'I love sex. I like to make money': What sex workers really want

Foxxy Angel rents a window in the My Red Light brothel in Amsterdam.

(CNN)The red curtains are drawn, and the room is dark. It's closed for business.

Dark walls, with vibrant patterns in certain places, and a dark ceiling surround a dark bed coated in a protective sheet. A mirror the size of the bed lines the wall adjacent to it.
A large bath sits in the middle of the room, with a sink nearby, and a tall red chair sits prominently in the corner.
    The room mirrors many in the De Wallen region in central Amsterdam, home to the city's red light district, with this one regularly rented by a woman who uses the name Foxxy Angel professionally.
      She rents the room, often referred to as a window, from the Dutch sex workers collective My Red Light.
      Sex work has been legal in some form in the Netherlands since 1830, but it was recognized as a legal profession in 1988.
      The 37-year-old sex worker can be found here during the day, ready for clients, usually tourists.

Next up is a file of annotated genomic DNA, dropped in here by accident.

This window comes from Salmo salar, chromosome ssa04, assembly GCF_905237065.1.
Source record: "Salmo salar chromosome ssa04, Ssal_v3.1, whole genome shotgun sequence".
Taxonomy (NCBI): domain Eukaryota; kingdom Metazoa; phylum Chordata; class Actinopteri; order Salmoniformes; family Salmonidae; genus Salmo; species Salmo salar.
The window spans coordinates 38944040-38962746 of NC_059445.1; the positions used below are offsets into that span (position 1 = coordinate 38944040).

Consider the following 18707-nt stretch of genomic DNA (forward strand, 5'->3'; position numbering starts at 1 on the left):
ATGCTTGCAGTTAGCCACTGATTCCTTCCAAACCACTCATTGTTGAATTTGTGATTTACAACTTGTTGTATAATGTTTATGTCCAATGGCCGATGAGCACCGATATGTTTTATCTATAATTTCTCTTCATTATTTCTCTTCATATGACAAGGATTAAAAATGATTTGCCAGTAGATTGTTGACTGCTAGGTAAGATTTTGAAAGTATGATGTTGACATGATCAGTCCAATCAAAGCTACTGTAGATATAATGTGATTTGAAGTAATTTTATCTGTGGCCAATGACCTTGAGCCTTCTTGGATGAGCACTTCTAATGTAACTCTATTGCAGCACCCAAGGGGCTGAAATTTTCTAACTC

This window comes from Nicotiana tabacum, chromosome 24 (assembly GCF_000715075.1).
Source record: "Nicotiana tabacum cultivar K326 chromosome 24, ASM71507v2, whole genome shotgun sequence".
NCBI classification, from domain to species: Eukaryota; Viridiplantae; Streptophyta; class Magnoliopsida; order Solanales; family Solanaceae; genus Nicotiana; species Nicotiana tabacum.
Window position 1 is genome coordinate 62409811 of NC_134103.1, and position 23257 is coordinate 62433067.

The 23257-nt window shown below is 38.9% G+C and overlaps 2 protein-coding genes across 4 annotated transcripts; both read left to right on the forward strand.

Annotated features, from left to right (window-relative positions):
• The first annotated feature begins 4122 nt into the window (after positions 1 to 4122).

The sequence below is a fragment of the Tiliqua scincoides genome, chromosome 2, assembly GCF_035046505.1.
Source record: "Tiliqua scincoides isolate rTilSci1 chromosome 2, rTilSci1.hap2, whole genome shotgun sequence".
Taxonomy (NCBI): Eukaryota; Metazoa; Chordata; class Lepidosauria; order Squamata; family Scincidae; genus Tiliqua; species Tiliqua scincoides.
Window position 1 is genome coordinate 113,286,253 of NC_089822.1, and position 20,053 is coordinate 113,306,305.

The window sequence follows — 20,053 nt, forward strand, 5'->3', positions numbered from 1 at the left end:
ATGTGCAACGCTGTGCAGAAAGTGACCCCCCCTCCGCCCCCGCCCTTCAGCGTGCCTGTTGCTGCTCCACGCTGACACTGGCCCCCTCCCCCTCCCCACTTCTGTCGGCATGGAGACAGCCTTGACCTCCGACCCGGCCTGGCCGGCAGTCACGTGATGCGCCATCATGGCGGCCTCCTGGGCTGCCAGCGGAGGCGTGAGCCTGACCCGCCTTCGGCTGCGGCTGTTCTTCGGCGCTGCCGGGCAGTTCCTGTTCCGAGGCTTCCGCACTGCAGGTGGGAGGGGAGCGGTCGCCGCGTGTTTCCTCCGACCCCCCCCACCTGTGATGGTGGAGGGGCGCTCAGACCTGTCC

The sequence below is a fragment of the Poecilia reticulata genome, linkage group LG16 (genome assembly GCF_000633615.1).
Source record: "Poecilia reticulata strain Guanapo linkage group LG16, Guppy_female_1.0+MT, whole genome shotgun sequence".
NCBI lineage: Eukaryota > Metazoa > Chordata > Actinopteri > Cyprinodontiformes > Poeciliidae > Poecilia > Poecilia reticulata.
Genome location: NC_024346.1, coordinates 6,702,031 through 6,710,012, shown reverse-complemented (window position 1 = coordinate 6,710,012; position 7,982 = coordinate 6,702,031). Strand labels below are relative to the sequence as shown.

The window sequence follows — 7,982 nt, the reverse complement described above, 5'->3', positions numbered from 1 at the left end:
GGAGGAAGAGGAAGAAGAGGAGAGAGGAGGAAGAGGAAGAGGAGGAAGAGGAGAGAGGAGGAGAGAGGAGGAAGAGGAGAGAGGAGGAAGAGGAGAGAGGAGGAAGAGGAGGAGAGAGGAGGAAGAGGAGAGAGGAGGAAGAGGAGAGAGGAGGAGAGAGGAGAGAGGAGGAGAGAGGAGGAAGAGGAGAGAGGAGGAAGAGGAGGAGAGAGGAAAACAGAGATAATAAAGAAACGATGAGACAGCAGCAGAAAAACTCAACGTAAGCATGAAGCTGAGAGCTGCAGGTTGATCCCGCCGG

A pull of the curtain string is all it takes to reveal the heaving crowds on the streets outside and to indicate that the room is open for business.
        "I love sex. I like to make money," said Angel, who has been in the business for more than 15 years. "I've had a lot of different jobs before, and this is the only one I really liked."
        Her window rent costs €80 a day, she explained, and she typically sees five or six clients per day, making at least €50 per client. When her shift ends, she also sees clients in bars or clubs and goes on location for larger group experiences.
        Her hours are her own, and she reports only to herself.
        "After 15 years, I'm still enjoying it every day," she said. But she's set an age limit of 45 before she moves on to focus more on her advocacy work, fighting for sex workers' rights; she's an ardent member of the Dutch Union of Sex Workers, also known as PROUD.
        She's fighting because Amsterdam, she said, isn't as liberal for sex workers as many believe.

        'We pay the same taxes'

        Sex work has been legal in some form in the Netherlands since 1830, but it was recognized as a legal profession in 1988. In 2000, a law made the job subject to municipal regulation, requiring a license to operate and following certain rules set by a municipality.
        Being a sex worker is legal in licensed areas, Angel explained. "We have to follow all these rules, and these rules don't guarantee our safety," she said, giving an example of how increased regulation and legalization bring police and municipality checks, which often stop clients from coming in.